They get some pills and are released, those poorest of the poor. If they do something wrong, if they steal some bread when they are hungry because nobody tells them about a soup kitchen, they are thrown in jail ... . So the sane conclusion: Use the empty asylum buildings for a jail right away and save millions of taxpayers' money.
I rest my case.
-- Gertrude Albertson
Rally 'round the cause
I would like to thank the many people who worked so hard to defeat Amendment 31 and voted to keep the bilingual option for children in Colorado, and to keep punitive provisions aimed at teachers out of our constitution.
Although we can all be proud of having rejected Amendment 31, much work remains to be done. We need to ensure that existing bilingual programs are strengthened and improved, and that viable and effective options are offered for parents who believe that immersion would work for their children.
As we continue to work in our schools, we need to make sure we do this not just for the good of our own children, but for the success of every child.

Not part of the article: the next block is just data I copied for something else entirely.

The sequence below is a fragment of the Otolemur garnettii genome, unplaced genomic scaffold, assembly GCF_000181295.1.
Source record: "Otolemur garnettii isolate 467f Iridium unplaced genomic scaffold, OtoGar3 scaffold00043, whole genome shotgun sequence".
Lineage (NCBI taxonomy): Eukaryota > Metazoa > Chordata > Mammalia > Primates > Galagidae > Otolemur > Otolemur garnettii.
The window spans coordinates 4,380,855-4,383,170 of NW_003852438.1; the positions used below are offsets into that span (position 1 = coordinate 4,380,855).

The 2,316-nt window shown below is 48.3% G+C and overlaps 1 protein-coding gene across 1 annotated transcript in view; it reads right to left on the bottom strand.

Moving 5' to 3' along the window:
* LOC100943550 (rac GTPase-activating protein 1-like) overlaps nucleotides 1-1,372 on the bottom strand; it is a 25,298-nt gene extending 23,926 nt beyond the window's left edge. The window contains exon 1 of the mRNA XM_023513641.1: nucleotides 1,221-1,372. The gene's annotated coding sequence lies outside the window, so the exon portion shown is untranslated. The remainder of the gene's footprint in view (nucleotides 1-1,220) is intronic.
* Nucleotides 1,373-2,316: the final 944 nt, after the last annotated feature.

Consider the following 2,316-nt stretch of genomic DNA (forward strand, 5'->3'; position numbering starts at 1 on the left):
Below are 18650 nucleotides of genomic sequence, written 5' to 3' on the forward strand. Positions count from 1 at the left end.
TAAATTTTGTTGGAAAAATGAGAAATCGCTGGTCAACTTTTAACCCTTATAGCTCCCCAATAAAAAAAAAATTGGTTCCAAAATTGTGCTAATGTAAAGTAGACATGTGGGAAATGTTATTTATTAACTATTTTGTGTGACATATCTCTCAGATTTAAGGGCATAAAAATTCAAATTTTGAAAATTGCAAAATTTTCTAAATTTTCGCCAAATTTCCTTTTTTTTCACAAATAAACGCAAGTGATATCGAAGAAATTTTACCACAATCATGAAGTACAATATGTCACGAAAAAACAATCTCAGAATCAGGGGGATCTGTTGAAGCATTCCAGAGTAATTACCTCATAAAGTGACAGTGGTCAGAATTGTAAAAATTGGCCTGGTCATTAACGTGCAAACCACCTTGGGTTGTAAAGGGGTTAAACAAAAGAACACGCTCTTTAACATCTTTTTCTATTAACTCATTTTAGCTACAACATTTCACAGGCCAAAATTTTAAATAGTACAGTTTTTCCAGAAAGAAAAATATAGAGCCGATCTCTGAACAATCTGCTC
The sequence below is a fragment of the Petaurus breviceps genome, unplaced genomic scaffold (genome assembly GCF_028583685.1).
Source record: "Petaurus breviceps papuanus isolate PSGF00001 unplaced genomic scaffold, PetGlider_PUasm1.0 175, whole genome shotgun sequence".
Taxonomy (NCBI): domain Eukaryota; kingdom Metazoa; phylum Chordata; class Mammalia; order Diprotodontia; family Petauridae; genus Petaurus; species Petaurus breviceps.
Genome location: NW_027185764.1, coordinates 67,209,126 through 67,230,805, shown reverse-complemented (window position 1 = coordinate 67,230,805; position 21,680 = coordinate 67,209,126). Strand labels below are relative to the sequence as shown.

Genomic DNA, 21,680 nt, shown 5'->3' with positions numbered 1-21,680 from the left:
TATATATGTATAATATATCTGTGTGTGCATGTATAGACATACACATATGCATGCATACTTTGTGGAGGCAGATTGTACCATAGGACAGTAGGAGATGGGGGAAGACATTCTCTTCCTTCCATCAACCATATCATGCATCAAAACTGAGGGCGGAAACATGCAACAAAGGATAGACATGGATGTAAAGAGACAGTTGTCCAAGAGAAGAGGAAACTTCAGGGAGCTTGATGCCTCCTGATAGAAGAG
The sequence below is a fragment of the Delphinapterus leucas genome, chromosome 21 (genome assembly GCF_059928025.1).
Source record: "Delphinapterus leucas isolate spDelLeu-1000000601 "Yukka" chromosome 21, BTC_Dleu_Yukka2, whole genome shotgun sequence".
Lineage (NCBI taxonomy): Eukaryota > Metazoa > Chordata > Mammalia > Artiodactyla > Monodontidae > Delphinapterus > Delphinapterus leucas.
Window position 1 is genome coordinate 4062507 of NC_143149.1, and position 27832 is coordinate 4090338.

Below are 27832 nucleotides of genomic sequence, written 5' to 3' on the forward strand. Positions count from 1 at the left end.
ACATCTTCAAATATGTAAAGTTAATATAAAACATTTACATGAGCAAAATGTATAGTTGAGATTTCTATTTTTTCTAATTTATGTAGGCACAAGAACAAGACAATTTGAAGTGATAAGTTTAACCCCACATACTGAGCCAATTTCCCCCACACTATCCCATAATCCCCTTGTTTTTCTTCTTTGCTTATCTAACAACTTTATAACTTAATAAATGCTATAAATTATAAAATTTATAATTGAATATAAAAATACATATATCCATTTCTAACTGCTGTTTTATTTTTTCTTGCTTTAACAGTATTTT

In the fight against Amendment 31, many groups came together for a common cause. I hope that as we move forward we rally around the cause of common good, and channel our energy into fighting the inequities we may see in our schools, striving to create nurturing school communities that embrace all the children, and finding effective ways to combat the social issues that are the root causes of differential rates of academic success.
-- David Russi
The law of The Operatives
It's hard not to feel terribly helpless against the "well-organized band of Republican Operatives" -- I live in Senate District 11 and House District 18.
It was depressing enough to see GOP Chairman Chuck Broerman and his band getting away with their campaign of theft and vandalism of people's legally placed yard signs (and then have to watch a spot on Channel 11 news which featured Broerman, himself, alleging vandalism to Republican signs). Predictably, even in the face of rock-solid news about Broerman and Ed Jones, their agenda still handily prevailed.
In view of the tenacity, influence and apparent immunity from the law of The Operatives, I am extremely worried about the handling of the 1,000 to 3,000 provisional ballots yet to be counted -- certainly there will be no effect on the Senate District 11 outcome (unfortunately), but I worry greatly about the effect on the House District 18 race.
-- Name withheld upon request
War? Hell, yes.